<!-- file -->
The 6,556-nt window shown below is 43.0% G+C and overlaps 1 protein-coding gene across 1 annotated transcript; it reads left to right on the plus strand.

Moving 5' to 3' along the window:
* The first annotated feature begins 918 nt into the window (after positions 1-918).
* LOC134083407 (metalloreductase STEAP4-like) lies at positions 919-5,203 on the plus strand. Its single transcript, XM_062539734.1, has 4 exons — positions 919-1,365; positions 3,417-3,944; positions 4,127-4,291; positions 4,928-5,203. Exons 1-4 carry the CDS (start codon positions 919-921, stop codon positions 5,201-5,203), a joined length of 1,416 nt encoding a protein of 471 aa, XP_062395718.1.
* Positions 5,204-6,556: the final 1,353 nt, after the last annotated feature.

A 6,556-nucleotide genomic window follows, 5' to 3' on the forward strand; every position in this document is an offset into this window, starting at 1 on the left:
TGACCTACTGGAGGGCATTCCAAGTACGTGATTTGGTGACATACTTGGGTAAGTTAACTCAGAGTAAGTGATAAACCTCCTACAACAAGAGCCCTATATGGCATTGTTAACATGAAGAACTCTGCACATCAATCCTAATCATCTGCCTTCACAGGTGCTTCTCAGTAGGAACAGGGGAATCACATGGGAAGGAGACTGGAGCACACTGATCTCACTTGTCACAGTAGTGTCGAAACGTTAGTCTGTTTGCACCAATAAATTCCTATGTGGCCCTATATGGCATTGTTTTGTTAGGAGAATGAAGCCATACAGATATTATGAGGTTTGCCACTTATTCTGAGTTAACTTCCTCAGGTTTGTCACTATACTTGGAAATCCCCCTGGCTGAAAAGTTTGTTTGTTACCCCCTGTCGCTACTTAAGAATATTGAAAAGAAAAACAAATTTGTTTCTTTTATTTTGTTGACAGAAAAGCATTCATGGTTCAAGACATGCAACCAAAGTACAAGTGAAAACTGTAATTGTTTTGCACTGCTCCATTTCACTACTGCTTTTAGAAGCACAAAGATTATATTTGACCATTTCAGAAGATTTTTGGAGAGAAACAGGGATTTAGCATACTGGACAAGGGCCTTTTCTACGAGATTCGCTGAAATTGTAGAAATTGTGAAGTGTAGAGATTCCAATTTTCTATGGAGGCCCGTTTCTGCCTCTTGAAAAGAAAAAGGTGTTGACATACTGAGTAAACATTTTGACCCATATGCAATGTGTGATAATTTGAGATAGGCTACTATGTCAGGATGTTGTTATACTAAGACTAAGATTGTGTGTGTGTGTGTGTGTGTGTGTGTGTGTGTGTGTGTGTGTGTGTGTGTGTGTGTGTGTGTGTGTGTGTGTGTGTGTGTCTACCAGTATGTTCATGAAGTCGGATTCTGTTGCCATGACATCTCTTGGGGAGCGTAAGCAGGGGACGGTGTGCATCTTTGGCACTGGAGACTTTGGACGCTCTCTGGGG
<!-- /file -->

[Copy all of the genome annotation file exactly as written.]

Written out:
The 6,556-nt window shown below is 43.0% G+C and overlaps 1 protein-coding gene across 1 annotated transcript; it reads left to right on the plus strand.

Moving 5' to 3' along the window:
* The first annotated feature begins 918 nt into the window (after positions 1-918).
* LOC134083407 (metalloreductase STEAP4-like) lies at positions 919-5,203 on the plus strand. Its single transcript, XM_062539734.1, has 4 exons — positions 919-1,365; positions 3,417-3,944; positions 4,127-4,291; positions 4,928-5,203. Exons 1-4 carry the CDS (start codon positions 919-921, stop codon positions 5,201-5,203), a joined length of 1,416 nt encoding a protein of 471 aa, XP_062395718.1.
* Positions 5,204-6,556: the final 1,353 nt, after the last annotated feature.

A 6,556-nucleotide genomic window follows, 5' to 3' on the forward strand; every position in this document is an offset into this window, starting at 1 on the left:
TGACCTACTGGAGGGCATTCCAAGTACGTGATTTGGTGACATACTTGGGTAAGTTAACTCAGAGTAAGTGATAAACCTCCTACAACAAGAGCCCTATATGGCATTGTTAACATGAAGAACTCTGCACATCAATCCTAATCATCTGCCTTCACAGGTGCTTCTCAGTAGGAACAGGGGAATCACATGGGAAGGAGACTGGAGCACACTGATCTCACTTGTCACAGTAGTGTCGAAACGTTAGTCTGTTTGCACCAATAAATTCCTATGTGGCCCTATATGGCATTGTTTTGTTAGGAGAATGAAGCCATACAGATATTATGAGGTTTGCCACTTATTCTGAGTTAACTTCCTCAGGTTTGTCACTATACTTGGAAATCCCCCTGGCTGAAAAGTTTGTTTGTTACCCCCTGTCGCTACTTAAGAATATTGAAAAGAAAAACAAATTTGTTTCTTTTATTTTGTTGACAGAAAAGCATTCATGGTTCAAGACATGCAACCAAAGTACAAGTGAAAACTGTAATTGTTTTGCACTGCTCCATTTCACTACTGCTTTTAGAAGCACAAAGATTATATTTGACCATTTCAGAAGATTTTTGGAGAGAAACAGGGATTTAGCATACTGGACAAGGGCCTTTTCTACGAGATTCGCTGAAATTGTAGAAATTGTGAAGTGTAGAGATTCCAATTTTCTATGGAGGCCCGTTTCTGCCTCTTGAAAAGAAAAAGGTGTTGACATACTGAGTAAACATTTTGACCCATATGCAATGTGTGATAATTTGAGATAGGCTACTATGTCAGGATGTTGTTATACTAAGACTAAGATTGTGTGTGTGTGTGTGTGTGTGTGTGTGTGTGTGTGTGTGTGTGTGTGTGTGTGTGTGTGTGTGTGTGTGTGTGTGTGTGTCTACCAGTATGTTCATGAAGTCGGATTCTGTTGCCATGACATCTCTTGGGGAGCGTAAGCAGGGGACGGTGTGCATCTTTGGCACTGGAGACTTTGGACGCTCTCTGGGG